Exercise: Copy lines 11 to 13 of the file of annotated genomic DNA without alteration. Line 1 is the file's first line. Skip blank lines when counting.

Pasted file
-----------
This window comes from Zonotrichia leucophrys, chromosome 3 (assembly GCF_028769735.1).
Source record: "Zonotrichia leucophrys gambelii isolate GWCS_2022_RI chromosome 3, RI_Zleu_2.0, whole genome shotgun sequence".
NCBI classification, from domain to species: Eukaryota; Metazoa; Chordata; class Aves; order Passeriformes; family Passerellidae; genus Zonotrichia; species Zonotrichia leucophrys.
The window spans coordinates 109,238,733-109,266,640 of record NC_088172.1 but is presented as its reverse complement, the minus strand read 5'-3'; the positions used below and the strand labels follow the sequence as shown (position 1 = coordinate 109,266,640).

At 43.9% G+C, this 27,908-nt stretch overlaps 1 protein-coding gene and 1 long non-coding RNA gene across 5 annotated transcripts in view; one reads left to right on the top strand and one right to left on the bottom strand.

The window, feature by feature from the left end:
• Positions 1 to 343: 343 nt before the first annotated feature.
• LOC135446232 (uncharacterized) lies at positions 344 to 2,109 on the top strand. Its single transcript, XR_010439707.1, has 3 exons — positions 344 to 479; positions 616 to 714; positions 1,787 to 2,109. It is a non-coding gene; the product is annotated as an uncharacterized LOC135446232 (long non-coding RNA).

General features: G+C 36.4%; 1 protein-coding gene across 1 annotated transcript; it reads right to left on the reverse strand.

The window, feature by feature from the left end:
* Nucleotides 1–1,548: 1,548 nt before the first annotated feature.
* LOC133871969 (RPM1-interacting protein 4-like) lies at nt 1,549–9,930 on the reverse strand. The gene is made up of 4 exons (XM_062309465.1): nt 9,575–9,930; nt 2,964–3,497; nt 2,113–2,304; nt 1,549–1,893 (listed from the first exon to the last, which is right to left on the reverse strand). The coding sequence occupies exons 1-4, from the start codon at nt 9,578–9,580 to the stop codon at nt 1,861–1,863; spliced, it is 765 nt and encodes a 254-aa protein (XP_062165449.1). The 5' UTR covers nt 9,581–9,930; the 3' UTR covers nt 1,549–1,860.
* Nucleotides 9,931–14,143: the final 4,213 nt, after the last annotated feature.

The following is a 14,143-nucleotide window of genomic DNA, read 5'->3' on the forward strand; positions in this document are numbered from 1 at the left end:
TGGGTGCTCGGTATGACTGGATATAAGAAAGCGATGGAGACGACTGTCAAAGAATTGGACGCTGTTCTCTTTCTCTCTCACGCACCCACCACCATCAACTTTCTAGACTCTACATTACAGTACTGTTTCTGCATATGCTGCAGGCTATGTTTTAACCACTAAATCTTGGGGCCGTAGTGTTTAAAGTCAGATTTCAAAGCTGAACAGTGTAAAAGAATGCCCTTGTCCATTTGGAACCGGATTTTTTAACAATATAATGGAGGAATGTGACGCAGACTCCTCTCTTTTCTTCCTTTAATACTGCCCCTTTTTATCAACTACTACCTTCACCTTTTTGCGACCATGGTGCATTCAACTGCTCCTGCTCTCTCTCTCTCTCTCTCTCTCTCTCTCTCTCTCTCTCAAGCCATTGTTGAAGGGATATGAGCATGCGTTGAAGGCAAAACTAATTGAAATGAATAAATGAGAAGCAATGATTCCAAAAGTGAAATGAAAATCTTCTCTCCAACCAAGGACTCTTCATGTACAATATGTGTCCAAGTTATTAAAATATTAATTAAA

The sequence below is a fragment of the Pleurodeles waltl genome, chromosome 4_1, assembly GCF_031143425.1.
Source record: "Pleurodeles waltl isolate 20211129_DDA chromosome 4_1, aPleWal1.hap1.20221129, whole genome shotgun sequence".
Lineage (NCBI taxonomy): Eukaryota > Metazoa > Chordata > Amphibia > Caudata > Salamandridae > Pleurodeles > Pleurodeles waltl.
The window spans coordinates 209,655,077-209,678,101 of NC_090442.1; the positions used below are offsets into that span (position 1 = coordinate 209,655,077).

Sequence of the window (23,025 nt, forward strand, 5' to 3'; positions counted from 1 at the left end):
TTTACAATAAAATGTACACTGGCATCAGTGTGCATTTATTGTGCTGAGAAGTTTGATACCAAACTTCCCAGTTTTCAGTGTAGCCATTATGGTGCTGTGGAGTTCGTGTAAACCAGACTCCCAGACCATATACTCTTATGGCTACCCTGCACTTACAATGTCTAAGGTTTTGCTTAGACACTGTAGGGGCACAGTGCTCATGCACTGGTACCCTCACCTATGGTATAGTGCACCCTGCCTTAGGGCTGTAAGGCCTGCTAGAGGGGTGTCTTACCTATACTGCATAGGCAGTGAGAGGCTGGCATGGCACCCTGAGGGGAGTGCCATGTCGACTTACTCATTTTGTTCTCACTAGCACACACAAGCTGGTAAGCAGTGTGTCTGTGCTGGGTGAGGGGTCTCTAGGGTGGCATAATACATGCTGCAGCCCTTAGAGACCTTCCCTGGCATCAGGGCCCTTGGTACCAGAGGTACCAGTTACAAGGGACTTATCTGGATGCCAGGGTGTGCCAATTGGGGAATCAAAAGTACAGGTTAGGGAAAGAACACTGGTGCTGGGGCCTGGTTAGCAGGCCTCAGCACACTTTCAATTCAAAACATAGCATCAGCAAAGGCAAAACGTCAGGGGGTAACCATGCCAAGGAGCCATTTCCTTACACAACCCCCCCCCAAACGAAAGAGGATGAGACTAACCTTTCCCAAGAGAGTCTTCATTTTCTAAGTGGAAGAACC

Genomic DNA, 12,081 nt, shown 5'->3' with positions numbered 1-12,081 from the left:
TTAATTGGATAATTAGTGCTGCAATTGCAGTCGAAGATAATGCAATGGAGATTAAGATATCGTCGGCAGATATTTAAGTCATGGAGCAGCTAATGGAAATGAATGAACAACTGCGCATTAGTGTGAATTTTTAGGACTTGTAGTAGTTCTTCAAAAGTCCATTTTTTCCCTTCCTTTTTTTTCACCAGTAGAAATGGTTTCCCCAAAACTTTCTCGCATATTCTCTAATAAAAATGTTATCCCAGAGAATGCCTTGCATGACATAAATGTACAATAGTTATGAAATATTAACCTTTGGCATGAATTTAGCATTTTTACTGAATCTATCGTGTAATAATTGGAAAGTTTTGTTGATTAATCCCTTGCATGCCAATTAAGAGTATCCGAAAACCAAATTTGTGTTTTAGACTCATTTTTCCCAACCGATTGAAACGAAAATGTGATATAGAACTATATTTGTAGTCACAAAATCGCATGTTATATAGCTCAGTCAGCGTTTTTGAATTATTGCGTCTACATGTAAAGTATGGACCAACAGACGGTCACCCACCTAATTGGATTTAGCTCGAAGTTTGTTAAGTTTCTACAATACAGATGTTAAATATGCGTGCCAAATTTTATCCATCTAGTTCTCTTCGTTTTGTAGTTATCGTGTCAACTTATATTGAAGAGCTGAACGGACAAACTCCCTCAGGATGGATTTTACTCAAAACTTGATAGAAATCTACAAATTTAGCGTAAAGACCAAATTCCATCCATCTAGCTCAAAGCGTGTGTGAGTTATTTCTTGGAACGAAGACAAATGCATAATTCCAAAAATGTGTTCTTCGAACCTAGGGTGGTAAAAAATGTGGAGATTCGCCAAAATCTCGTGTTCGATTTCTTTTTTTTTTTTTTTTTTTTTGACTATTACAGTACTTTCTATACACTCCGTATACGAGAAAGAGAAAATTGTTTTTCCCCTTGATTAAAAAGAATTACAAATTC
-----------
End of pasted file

* Nucleotides 1–1,548: 1,548 nt before the first annotated feature.
* LOC133871969 (RPM1-interacting protein 4-like) lies at nt 1,549–9,930 on the reverse strand. The gene is made up of 4 exons (XM_062309465.1): nt 9,575–9,930; nt 2,964–3,497; nt 2,113–2,304; nt 1,549–1,893 (listed from the first exon to the last, which is right to left on the reverse strand). The coding sequence occupies exons 1-4, from the start codon at nt 9,578–9,580 to the stop codon at nt 1,861–1,863; spliced, it is 765 nt and encodes a 254-aa protein (XP_062165449.1). The 5' UTR covers nt 9,581–9,930; the 3' UTR covers nt 1,549–1,860.
* Nucleotides 9,931–14,143: the final 4,213 nt, after the last annotated feature.